Tunnel - Oakland Hills, Alameda County (October 1991): 25 dead

Cedar, San Diego County (October 2003): 15 dead

Rattlesnake, Glenn County (July 1953): 15 dead

Loop, Los Angeles County (November 1966): 12 dead

Inaja, San Diego County (November 1956): 11 dead

Hauser Creek, San Diego County (October 1943): 11 dead

Iron Alps Complex, Trinity County (August 2008): 10 dead

Harris, San Diego County (October 2007): 8 dead

Canyon, Los Angeles County (August 1968): 8 dead

Source: California Department of Forestry and Fire Protection.

Update (11 Oct.)

The toll from Northern California's ranging wildfires continued to grow as officials said the fires destroyed up to 2,000 structures and killed at least 17 people and fear the death toll will continue to rise. Sonoma County alone has received about 200 reports of missing people since Sunday night, and sheriff's officials have located 45 of those people, said county spokeswoman Maggie Fleming.

In Santa Rosa, the Tubbs fire leveled an entire neighborhood, burned a Hilton hotel, turned big-box stores into smoking ruins and prompted the evacuation of two hospitals - Sutter Santa Rosa Regional Hospital and Kaiser's Santa Rosa Medical Center.

The two biggest blazes - the Tubbs fire and the Atlas Peak fire in Napa County - had burned 27,000 and 25,000 acres, respectively, said Cal Fire spokesman Daniel Berlant. Both fires were uncontained, he added. California Gov. Jerry Brown has declared a state of emergency for Napa, Sonoma and Yuba counties. More images and videos have been released showing devastating scenes of one of California's deadliest wildfires.

Update (12 Oct.)

The death toll has climbed to 23 as wildfires continue to blaze almost completely out of control in California's wine country and firefighters expect weather conditions to take a turn for the worse. More than 20,000 people have headed to evacuation centers across the region, with more leaving their homes as new areas are threatened.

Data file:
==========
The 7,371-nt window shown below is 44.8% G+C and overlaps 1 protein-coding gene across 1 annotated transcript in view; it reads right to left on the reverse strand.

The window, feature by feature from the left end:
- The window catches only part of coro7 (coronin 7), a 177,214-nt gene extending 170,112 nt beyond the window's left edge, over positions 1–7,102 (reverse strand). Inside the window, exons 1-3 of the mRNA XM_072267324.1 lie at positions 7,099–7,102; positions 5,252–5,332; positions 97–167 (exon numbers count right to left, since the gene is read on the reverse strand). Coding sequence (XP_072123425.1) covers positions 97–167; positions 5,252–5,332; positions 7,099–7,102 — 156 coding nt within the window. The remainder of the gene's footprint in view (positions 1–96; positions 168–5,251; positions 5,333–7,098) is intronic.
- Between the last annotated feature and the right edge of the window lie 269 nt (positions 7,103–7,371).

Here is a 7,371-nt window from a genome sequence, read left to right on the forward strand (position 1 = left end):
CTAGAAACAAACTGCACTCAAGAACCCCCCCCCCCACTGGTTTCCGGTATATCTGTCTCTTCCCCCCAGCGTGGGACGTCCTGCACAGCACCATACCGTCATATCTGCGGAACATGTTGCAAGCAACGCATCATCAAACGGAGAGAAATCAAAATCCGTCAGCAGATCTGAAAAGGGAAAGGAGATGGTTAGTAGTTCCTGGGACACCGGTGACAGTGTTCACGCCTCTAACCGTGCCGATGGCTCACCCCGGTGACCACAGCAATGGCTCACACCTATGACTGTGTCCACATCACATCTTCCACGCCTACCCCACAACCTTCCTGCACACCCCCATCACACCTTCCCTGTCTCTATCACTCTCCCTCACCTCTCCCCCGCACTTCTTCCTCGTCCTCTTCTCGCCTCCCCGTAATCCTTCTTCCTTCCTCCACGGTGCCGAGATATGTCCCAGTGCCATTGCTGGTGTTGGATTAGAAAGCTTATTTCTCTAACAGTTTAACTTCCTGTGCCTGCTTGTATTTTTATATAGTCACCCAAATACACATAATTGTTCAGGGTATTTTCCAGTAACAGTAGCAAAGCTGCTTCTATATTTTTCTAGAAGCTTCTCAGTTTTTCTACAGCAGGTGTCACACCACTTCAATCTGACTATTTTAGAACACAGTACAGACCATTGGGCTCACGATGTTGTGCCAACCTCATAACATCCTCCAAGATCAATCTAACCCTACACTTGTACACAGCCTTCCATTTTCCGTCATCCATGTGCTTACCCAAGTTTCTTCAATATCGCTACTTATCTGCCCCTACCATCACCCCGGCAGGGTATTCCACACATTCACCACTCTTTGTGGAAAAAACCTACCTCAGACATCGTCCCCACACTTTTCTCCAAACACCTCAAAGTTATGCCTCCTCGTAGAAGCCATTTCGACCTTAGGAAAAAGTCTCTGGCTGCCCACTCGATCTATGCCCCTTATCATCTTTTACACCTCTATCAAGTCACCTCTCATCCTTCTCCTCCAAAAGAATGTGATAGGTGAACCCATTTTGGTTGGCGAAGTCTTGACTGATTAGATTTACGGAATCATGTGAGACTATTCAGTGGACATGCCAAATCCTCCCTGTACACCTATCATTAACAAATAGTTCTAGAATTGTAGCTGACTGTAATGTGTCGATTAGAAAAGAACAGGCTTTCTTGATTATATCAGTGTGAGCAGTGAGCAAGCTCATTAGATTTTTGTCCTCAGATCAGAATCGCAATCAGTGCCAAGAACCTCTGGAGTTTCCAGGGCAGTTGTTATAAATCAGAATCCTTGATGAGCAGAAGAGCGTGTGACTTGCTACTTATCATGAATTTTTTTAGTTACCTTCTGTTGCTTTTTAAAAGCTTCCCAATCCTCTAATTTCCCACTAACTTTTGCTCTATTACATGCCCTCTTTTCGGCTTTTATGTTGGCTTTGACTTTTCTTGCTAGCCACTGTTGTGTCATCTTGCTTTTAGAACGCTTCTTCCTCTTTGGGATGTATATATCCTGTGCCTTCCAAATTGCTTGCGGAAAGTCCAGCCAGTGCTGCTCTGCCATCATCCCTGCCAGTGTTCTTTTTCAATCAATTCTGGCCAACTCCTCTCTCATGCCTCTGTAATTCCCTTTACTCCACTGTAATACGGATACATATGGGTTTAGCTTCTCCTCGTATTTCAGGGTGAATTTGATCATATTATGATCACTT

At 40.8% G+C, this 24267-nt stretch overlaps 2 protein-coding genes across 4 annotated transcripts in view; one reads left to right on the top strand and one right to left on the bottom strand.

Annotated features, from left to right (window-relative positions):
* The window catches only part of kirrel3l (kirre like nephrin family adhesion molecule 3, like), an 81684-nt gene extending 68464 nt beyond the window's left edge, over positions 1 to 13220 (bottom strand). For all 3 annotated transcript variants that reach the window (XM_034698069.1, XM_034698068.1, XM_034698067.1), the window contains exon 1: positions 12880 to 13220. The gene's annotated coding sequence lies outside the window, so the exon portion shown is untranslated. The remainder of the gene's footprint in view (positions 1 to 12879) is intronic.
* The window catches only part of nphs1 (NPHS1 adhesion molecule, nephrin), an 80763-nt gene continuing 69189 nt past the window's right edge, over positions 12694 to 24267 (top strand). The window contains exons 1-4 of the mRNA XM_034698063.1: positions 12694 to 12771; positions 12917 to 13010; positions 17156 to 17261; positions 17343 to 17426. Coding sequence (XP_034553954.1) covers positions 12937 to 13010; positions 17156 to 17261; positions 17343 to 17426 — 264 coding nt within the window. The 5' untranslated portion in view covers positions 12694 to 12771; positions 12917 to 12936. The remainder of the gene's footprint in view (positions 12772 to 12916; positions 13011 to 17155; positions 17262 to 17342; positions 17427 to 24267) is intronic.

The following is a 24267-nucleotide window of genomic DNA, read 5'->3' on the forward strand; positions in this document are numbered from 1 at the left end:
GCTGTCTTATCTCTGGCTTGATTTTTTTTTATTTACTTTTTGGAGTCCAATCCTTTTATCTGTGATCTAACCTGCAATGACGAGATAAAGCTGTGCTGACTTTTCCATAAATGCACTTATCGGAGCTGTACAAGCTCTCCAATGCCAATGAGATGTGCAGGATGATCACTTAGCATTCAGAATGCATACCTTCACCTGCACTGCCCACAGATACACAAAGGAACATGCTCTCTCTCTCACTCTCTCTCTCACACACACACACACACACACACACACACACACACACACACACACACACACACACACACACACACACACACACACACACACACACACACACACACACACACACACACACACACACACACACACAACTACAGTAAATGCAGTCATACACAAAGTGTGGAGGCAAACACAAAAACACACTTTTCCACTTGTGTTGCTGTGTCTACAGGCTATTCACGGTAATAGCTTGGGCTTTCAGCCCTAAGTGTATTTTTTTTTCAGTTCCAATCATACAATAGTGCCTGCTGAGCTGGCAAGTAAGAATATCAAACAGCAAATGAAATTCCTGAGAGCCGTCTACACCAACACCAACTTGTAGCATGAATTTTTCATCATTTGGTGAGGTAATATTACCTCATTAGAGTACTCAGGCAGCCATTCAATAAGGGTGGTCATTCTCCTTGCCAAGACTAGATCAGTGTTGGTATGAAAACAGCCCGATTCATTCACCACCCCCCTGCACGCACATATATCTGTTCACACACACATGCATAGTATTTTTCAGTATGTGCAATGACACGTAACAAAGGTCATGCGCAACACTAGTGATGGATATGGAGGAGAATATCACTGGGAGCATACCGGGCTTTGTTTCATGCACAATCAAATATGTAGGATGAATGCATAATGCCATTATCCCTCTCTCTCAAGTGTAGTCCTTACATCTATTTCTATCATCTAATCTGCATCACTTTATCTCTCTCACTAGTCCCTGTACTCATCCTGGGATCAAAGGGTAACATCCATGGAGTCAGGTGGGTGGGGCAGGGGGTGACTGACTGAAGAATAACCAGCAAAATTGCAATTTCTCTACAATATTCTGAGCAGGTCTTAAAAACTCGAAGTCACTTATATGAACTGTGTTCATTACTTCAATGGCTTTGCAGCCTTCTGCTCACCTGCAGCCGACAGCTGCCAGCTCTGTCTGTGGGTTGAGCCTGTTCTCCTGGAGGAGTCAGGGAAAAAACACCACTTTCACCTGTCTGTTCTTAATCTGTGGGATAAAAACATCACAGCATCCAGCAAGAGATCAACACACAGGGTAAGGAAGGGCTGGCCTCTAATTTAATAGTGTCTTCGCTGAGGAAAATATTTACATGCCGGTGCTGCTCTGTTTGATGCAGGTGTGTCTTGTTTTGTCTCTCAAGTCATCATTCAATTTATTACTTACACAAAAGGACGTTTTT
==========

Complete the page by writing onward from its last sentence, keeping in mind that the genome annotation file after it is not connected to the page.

At least 3,500 homes and businesses have been destroyed since the wildfires started Sunday, making them the most destructive blazes in state history. About 8,000 firefighters are working across the state, along with 73 helicopters and 30 air tankers, according to a Cal Fire spokesperson. New resources are set to pour in following a request from California, including 175 engines from neighboring states and dozens more from federal agencies.

Satellite footage from before and after show the widespread destruction the flames have left in its wake.

© Google Earth / NASA

Update (13 Oct.)

The number of people confirmed dead in wildfires sweeping northern California has climbed to 31, the deadliest in California since 1933, when 29 people died in fires at Griffith Park in Los Angeles.

Hundreds of people remain missing as at least 22 fires rampaged across the state's famous wine country. Strong winds that have fanned the flames eased in recent days, but forecasters warned they were set to pick up again on Friday night.

"We are not even close to being out of this emergency," Mark Ghilarducci, state director of emergency services, told reporters. State fire chief Ken Pimlott warned of "erratic, shifting winds all weekend".

More than 8,000 firefighters continue to battle the flames which have destroyed more than 3,500 buildings and homes over 170,000 acres (68,800 hectares) and displaced about 25,000 people.

Aerial footage shot in Santa Rosa, California on Tuesday showed the extent of damage after wildfires ravaged the area for the second day in a row.

Update (14 Oct.)

The scale of the disaster in California has became clearer as authorities said the fires had chased an estimated 90,000 people from their homes and destroyed at least 5,700 homes and businesses. The death toll rose to 36, making this the deadliest and most destructive series of wildfires in California history.

In all, 17 large fires still burned across the northern part of the state, with more than 9,000 firefighters attacking the flames using air tankers, helicopters and more than 1,000 fire engines. "The emergency is not over, and we continue to work at it, but we are seeing some great progress," said the state's emergency operations director, Mark Ghilarducci.